This reminds me of the problems people have with Slack presence/status/do not disturb. What happens if the CEO tries to jump into your "virtual office" and you are out taking the dog for a walk? Is it okay that you were away? Should you be online all the time?
5.) It's distracting
I love the fact that most days, I can spend hours actually doing work vs. the constant chatter. While I really enjoy my coworkers and will talk with them anytime, I also love ending my day feeling like I made substantial progress. The idea of someone being able to jump in at any moment in time and "knock on my door" sounds terrible.
A few weeks ago, we met up in person and worked from a coffee shop in Nashville. It was a fun time, but I wouldn't be successful if this was the default default way of working. I need the long stretches of time to get things done.
"But we miss out on water-cooler conversations working remotely!"
As a remote worker, it can difficult to get to know coworkers on a personal level. What is their favorite color? Did they watch [insert show] on Netflix?
Some people who work remotely downplay the benefits of getting to know others by making comments like, "I don't need to be best friends with my coworkers." While I agree with the principle that you don't need to be BFFs, getting to know others on a personal level is a helpful reminder that the people you work with are more than words on a screen. You can't ignore the human aspect of working with others.
Additionally, I don't think setting up a Slack channel for water-cooler discussion is cutting it either. There is a water-cooler problem when working remotely, however, I don't believe the answer is an "always-on" tool like the virtual office.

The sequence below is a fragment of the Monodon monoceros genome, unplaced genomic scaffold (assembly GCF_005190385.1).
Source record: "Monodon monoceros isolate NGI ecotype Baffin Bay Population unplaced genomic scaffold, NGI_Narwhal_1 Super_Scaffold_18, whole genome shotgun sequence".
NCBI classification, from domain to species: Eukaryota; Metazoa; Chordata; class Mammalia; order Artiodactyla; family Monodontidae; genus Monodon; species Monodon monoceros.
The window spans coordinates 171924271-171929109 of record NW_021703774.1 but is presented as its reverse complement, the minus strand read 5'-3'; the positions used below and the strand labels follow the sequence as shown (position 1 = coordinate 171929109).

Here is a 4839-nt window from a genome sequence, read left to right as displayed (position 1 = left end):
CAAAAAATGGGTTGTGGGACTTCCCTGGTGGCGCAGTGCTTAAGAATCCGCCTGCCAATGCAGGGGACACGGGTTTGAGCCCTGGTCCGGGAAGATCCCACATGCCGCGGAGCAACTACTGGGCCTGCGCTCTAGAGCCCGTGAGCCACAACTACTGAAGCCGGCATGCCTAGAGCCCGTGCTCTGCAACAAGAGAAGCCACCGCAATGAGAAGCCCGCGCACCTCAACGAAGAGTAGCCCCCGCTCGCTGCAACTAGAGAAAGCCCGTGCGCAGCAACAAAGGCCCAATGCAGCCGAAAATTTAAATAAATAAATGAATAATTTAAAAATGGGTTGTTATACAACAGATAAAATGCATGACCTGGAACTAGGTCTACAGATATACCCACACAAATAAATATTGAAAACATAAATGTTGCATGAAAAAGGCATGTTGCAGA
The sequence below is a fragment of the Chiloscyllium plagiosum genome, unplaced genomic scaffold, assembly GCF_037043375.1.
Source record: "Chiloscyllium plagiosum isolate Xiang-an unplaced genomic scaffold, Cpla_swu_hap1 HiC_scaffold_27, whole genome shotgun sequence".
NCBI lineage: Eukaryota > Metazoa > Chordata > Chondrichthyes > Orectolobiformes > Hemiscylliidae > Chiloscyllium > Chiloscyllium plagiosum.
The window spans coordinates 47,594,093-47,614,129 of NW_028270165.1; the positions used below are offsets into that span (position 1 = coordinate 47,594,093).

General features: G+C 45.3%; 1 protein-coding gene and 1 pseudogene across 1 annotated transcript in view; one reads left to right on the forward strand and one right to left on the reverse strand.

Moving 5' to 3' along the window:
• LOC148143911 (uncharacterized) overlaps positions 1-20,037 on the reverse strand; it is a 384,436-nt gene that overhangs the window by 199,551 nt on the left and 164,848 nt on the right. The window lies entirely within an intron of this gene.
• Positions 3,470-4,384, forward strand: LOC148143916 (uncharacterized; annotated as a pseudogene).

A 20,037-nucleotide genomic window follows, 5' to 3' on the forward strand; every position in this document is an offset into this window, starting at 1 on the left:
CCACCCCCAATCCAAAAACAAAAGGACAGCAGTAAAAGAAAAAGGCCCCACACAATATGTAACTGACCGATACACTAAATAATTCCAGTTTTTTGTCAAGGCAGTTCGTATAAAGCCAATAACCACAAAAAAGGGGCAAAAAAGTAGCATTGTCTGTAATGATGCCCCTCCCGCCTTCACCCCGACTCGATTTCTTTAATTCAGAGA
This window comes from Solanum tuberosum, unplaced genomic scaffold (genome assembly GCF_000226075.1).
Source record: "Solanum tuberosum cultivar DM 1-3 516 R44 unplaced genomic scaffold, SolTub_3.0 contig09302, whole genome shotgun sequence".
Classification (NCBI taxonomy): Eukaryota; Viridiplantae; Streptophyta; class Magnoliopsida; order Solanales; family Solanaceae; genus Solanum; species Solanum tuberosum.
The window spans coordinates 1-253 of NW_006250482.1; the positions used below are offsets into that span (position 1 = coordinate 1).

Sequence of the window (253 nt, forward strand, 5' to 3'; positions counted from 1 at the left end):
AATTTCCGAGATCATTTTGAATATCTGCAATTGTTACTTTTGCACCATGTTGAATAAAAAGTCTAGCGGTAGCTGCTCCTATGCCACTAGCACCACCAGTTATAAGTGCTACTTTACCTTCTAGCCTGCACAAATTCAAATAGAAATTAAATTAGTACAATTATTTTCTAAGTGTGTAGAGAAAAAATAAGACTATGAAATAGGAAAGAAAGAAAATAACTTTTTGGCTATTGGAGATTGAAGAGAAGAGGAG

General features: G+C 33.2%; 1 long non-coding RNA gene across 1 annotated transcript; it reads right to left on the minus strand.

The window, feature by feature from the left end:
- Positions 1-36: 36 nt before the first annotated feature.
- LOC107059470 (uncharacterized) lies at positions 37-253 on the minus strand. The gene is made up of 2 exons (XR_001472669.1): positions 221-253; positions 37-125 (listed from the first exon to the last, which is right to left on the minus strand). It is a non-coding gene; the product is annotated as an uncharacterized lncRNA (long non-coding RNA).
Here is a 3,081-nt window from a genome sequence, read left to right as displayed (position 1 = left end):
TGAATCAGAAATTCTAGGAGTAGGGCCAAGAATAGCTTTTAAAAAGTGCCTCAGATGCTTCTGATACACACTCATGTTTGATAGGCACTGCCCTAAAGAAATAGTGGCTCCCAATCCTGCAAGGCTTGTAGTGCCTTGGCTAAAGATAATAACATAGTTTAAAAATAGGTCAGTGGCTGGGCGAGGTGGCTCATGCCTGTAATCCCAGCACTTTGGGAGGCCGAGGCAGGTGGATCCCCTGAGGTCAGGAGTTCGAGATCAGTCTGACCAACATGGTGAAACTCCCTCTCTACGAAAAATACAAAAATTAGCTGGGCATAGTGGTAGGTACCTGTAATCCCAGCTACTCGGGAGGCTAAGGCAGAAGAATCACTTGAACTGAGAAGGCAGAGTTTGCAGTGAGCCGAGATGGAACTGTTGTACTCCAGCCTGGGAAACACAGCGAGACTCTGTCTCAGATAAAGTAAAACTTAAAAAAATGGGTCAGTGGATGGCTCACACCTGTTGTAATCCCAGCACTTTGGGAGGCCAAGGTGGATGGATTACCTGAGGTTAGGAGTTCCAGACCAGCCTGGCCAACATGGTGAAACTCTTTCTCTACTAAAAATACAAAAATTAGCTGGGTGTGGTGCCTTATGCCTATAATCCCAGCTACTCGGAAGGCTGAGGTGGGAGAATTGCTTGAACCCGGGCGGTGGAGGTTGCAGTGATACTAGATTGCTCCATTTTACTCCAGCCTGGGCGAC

Recreating the water-cooler while balancing async work
The question is - how do you create the "water-cooler effect" (which is just a code-word for getting to know others) as a distributed team?
I have a few quick suggestions:
- Have company meetups on a regular basis. There is no replacement for face-to-face-interaction.
- As a leader, have regular 1-1 meetings - this is a great way to learn a bit more about each person that reports to you
Dedicate time for water-cooler conversations
After hanging out with coworkers in-person, I thought it would be fun to allocate one hour every couple of weeks to jump on a Zoom call and "pretend" like we were all working together at a coffee shop. I've seem other remote companies do Zoom calls like this, but they wouldn't be working and instead would do ice-breaker questions. This felt a little cheesy to me.
This water-cooler event would be time-boxed and we'll still do work on the call, but the goal of the meeting was not to be highly productive, but to have some time for chatter while working....just like if we were sitting next to each other.
I loved this format and coworkers seemed to enjoy it as well. I learned new things about coworkers, just like if I was going out to lunch with them at the office.
This post is a philosophical view on how I believe remote work should be done. As someone who thinks distributed work will continue to grow in popularity, I want to help other companies be successful. I'm unconvinced that will happen by creating a virtual office.